|Charles Sims runs for a 31-yard touchdown in the second quarter of West Virginia's 30-27 overtime win at TCU on Saturday. Sims finished the game with a season-high 154 yards.
|All-Pro Photography/Dale Sparks photo
FORT WORTH, Texas - In the process of snapping a three-game losing streak Saturday at TCU, West Virginia may have discovered something to hang its hat on for the remainder of the season – a running game.
Houston transfer Charles Sims
easily had his best performance as a Mountaineer, rushing for a season-high 154 yards and scoring a pair of touchdowns against a traditionally stingy Horned Frog defense – one a 31-yard jaunt in the second quarter and the other a 13-yard swing pass midway through the fourth quarter that was basically like another run.
Sims also had runs of 29, 17 and 11 yards to give West Virginia’s passing game a little more room to operate. Despite throwing two interceptions, quarterback Clint Trickett
was able to complete 25-of-41 passes for 267 yards and two touchdowns – much better numbers than his passing stats the week prior in a 35-12 loss at Kansas State.
“We challenged the offensive line and they said run this instead of running that,” said West Virginia coach Dana Holgorsen of his team’s impressive three-play, 87-yard TD drive in the second quarter that was accomplished mostly on the legs of Sims. “It doesn’t matter how good of skill guys that you have or how good of running backs that you’ve got … if you can’t establish the line of scrimmage, whether it’s a run block or a pass block, you’re going to have problems. The bottom line is we came off the ball and we blocked well.”
Running the ball against Gary Patterson’s defense has always been a chore. Since 2000, TCU has been the best defense in the country against the run, allowing an average of just 92.6 yards per game on the ground.
Although TCU has not been quite that good this year, the Horned Frogs have still been good enough to limit four of their last six opponents to less than 100 yards rushing, including three to 46 yards or less heading into yesterday’s game. But where the Horned Frogs have really shined has been against the pass, both in forcing turnovers and getting to the passer. That meant West Virginia was going to have to run the ball or else it wasn’t going to move the football at all.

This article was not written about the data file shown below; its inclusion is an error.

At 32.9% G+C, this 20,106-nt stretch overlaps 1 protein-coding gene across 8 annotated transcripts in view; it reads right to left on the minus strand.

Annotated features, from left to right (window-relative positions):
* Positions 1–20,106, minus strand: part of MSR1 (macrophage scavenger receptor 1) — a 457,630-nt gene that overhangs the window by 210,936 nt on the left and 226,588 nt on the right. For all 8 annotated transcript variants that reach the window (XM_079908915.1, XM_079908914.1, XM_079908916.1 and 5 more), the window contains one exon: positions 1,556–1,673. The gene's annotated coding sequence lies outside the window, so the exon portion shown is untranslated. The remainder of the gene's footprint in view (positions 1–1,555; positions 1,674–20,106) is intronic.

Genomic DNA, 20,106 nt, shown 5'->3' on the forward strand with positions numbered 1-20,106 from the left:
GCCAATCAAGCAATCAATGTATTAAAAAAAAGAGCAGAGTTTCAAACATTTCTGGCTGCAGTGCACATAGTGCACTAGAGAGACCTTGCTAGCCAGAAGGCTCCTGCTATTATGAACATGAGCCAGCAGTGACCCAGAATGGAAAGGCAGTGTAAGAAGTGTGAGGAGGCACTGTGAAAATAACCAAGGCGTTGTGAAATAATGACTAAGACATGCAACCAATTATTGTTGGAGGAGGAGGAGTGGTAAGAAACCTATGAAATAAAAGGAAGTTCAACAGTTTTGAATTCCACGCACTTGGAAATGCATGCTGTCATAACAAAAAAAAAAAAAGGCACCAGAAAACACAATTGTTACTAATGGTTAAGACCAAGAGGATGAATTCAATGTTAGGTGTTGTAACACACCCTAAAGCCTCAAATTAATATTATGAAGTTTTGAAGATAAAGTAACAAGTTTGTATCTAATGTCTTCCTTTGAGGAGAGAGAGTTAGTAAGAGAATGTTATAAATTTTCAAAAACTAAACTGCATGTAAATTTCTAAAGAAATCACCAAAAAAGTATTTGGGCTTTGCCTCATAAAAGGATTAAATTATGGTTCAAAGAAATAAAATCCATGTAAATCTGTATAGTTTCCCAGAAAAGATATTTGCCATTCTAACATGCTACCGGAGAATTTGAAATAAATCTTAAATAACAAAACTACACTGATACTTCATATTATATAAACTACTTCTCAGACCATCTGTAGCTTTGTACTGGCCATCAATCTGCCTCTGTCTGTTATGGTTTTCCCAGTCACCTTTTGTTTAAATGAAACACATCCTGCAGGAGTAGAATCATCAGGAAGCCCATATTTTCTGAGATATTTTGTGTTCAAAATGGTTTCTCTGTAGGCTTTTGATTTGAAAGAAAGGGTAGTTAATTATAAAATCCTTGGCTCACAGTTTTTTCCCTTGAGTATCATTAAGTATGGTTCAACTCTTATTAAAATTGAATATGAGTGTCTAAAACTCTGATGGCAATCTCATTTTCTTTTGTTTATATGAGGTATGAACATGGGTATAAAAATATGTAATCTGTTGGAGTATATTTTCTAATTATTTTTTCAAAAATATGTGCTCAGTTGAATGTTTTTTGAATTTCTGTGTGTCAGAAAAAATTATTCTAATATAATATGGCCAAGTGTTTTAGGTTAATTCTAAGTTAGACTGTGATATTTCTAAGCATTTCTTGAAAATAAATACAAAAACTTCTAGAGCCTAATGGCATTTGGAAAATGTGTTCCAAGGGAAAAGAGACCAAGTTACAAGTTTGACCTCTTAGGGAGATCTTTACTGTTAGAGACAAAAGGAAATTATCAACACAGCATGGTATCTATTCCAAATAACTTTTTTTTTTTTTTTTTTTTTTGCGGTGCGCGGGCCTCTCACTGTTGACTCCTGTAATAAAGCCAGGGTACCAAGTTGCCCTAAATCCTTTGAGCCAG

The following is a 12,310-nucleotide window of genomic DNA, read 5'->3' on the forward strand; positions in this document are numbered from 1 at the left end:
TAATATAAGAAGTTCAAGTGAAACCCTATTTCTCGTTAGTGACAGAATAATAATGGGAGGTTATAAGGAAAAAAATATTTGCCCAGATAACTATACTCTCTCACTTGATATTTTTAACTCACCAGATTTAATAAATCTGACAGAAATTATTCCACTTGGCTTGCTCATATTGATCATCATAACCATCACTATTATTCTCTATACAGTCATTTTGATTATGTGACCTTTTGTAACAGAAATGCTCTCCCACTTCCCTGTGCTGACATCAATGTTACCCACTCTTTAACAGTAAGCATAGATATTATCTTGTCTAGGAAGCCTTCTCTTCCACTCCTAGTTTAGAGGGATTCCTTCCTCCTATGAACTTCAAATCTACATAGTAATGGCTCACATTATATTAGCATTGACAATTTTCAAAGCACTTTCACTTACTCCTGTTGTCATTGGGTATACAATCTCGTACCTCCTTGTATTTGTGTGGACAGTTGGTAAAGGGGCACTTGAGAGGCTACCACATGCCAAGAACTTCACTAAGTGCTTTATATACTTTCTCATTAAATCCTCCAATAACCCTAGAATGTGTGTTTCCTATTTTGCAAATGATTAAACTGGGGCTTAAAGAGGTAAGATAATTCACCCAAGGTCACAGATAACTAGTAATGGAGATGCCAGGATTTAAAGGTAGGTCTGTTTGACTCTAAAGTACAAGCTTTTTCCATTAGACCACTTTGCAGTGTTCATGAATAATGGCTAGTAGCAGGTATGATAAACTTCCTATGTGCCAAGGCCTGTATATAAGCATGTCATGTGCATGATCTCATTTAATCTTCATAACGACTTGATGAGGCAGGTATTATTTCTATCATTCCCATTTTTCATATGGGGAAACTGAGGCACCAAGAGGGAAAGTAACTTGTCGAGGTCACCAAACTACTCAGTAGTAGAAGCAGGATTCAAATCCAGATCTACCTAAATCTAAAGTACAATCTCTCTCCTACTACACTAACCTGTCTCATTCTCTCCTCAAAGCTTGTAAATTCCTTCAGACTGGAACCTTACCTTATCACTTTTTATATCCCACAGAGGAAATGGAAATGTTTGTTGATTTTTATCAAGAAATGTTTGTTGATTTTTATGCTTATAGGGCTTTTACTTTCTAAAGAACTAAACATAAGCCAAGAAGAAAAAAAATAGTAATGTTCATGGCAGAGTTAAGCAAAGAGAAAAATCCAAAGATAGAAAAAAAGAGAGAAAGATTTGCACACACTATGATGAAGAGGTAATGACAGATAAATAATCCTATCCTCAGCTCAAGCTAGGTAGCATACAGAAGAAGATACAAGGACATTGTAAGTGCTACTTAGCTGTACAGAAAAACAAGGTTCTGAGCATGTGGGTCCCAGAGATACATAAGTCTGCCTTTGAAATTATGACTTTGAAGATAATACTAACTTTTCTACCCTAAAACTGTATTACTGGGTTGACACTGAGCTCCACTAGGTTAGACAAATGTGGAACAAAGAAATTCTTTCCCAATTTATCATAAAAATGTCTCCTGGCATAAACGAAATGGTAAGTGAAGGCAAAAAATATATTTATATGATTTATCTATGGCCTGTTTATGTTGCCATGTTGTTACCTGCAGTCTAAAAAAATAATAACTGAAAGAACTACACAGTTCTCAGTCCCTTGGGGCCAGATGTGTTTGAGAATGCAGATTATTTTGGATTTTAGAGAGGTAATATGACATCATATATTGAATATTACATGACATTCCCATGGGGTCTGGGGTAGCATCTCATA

“They have a good pass defense and luckily we were able to run the ball pretty good,” Holgorsen pointed out. “We had 36 rushes for 148 yards (as a team). They don’t give up that many running yards very often.”
Prior to the 154-yard effort put forth by Sims, the best any opposing ball carrier could do against TCU’s defense was Bryan Bennett’s 132-yard performance in week two for Southeastern Louisiana.
Sims’s success running the ball allowed West Virginia to take the lead early in the fourth quarter when Trickett hit Cody Clay
for an 11-yard touchdown on a bootleg pass.
“You’ve got to set up the run and we did and it was a good play call,” Holgorsen admitted. “I was beginning to wonder what touchdowns looked like and we got two on consecutive drives.”
So what Sims did Saturday against TCU can’t be discounted, or the fact that when West Virginia has won football games this year it is averaging 40.2 rushing attempts per game, and when it loses football games it is running the ball about 10 fewer times.
And of course, some of that is dictated by the nature of the game.
West Virginia’s defense couldn’t get off the field against Baylor, thus, Holgorsen was forced to air the ball out to try and keep up. Texas Tech was a similar situation, but the Mountaineers ran the ball 36 times in the big Oklahoma State victory earlier this season, and they also ran the ball effectively in a competitive nine-point loss at Oklahoma in week two.
For the season, Sims shows 754 yards on just 144 attempts for an average of 5.2 yards per carry. More importantly, he is on pace to become the first Mountaineer ball carrier since Noel Devine in 2009 to top 1,000 yards for a season.
Sims is also a big-time threat either catching the ball out of the backfield or lining up in the slot. He is currently second on the team with 36 receptions for 300 yards to already give him more than 1,000 all-purpose yards for the year with three regular season games remaining against Texas, Kansas and Iowa State.
“He can handle about anything and obviously we’re glad he’s here,” said Holgorsen. “He had two touchdowns and about had a third at the end of the game (his 12-yard TD run in overtime was called back on a holding call). Charles is a special player. I’ve been saying it since the day he arrived here that he’s a special player in the run game, and he’s a special player in the pass game.”
For a Mountaineer offense that once was known for producing 1,000-yard rushers on a yearly basis, having Charles Sims
in the backfield has been a welcomed sight for WVU fans this season.
Perhaps he can become a guy that the offense can lean on even a little bit more heading down the stretch.